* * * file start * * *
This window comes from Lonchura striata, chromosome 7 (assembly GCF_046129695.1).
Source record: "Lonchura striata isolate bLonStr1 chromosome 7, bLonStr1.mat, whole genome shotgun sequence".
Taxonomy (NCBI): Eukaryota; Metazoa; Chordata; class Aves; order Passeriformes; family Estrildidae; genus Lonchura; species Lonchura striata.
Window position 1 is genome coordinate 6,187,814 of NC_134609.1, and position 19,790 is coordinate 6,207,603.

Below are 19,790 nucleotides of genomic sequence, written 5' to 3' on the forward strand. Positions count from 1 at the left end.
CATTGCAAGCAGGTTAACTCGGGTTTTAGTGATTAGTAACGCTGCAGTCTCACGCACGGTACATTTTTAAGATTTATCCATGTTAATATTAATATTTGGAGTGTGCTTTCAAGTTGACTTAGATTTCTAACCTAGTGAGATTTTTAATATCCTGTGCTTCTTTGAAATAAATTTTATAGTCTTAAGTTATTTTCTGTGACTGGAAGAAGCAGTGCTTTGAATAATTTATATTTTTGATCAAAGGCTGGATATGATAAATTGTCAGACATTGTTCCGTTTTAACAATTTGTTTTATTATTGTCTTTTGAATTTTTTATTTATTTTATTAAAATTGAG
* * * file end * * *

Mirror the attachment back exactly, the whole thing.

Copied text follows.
This window comes from Lonchura striata, chromosome 7 (assembly GCF_046129695.1).
Source record: "Lonchura striata isolate bLonStr1 chromosome 7, bLonStr1.mat, whole genome shotgun sequence".
Taxonomy (NCBI): Eukaryota; Metazoa; Chordata; class Aves; order Passeriformes; family Estrildidae; genus Lonchura; species Lonchura striata.
Window position 1 is genome coordinate 6,187,814 of NC_134609.1, and position 19,790 is coordinate 6,207,603.

Below are 19,790 nucleotides of genomic sequence, written 5' to 3' on the forward strand. Positions count from 1 at the left end.
CATTGCAAGCAGGTTAACTCGGGTTTTAGTGATTAGTAACGCTGCAGTCTCACGCACGGTACATTTTTAAGATTTATCCATGTTAATATTAATATTTGGAGTGTGCTTTCAAGTTGACTTAGATTTCTAACCTAGTGAGATTTTTAATATCCTGTGCTTCTTTGAAATAAATTTTATAGTCTTAAGTTATTTTCTGTGACTGGAAGAAGCAGTGCTTTGAATAATTTATATTTTTGATCAAAGGCTGGATATGATAAATTGTCAGACATTGTTCCGTTTTAACAATTTGTTTTATTATTGTCTTTTGAATTTTTTATTTATTTTATTAAAATTGAG